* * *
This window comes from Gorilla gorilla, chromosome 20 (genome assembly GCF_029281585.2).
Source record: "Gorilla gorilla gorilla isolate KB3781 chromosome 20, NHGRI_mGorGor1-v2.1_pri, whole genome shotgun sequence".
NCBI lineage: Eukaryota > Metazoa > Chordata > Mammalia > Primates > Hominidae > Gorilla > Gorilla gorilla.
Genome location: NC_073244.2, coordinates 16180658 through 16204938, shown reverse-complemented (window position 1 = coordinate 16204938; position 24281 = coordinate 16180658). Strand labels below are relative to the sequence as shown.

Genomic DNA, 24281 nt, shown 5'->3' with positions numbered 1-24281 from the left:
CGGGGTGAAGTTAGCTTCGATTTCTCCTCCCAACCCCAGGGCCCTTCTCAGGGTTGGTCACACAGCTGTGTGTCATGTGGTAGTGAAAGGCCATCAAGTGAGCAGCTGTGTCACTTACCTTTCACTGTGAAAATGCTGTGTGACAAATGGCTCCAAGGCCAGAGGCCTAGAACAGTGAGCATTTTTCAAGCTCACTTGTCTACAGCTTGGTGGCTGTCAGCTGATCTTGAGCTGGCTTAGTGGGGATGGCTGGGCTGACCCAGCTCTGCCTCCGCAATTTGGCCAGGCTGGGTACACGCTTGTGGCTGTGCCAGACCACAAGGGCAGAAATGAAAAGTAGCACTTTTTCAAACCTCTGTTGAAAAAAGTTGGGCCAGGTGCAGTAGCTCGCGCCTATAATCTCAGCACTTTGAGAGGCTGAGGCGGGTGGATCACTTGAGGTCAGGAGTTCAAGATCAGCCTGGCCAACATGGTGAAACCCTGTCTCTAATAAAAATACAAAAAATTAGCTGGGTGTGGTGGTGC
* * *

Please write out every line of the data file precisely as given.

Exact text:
This window comes from Gorilla gorilla, chromosome 20 (genome assembly GCF_029281585.2).
Source record: "Gorilla gorilla gorilla isolate KB3781 chromosome 20, NHGRI_mGorGor1-v2.1_pri, whole genome shotgun sequence".
NCBI lineage: Eukaryota > Metazoa > Chordata > Mammalia > Primates > Hominidae > Gorilla > Gorilla gorilla.
Genome location: NC_073244.2, coordinates 16180658 through 16204938, shown reverse-complemented (window position 1 = coordinate 16204938; position 24281 = coordinate 16180658). Strand labels below are relative to the sequence as shown.

Genomic DNA, 24281 nt, shown 5'->3' with positions numbered 1-24281 from the left:
CGGGGTGAAGTTAGCTTCGATTTCTCCTCCCAACCCCAGGGCCCTTCTCAGGGTTGGTCACACAGCTGTGTGTCATGTGGTAGTGAAAGGCCATCAAGTGAGCAGCTGTGTCACTTACCTTTCACTGTGAAAATGCTGTGTGACAAATGGCTCCAAGGCCAGAGGCCTAGAACAGTGAGCATTTTTCAAGCTCACTTGTCTACAGCTTGGTGGCTGTCAGCTGATCTTGAGCTGGCTTAGTGGGGATGGCTGGGCTGACCCAGCTCTGCCTCCGCAATTTGGCCAGGCTGGGTACACGCTTGTGGCTGTGCCAGACCACAAGGGCAGAAATGAAAAGTAGCACTTTTTCAAACCTCTGTTGAAAAAAGTTGGGCCAGGTGCAGTAGCTCGCGCCTATAATCTCAGCACTTTGAGAGGCTGAGGCGGGTGGATCACTTGAGGTCAGGAGTTCAAGATCAGCCTGGCCAACATGGTGAAACCCTGTCTCTAATAAAAATACAAAAAATTAGCTGGGTGTGGTGGTGC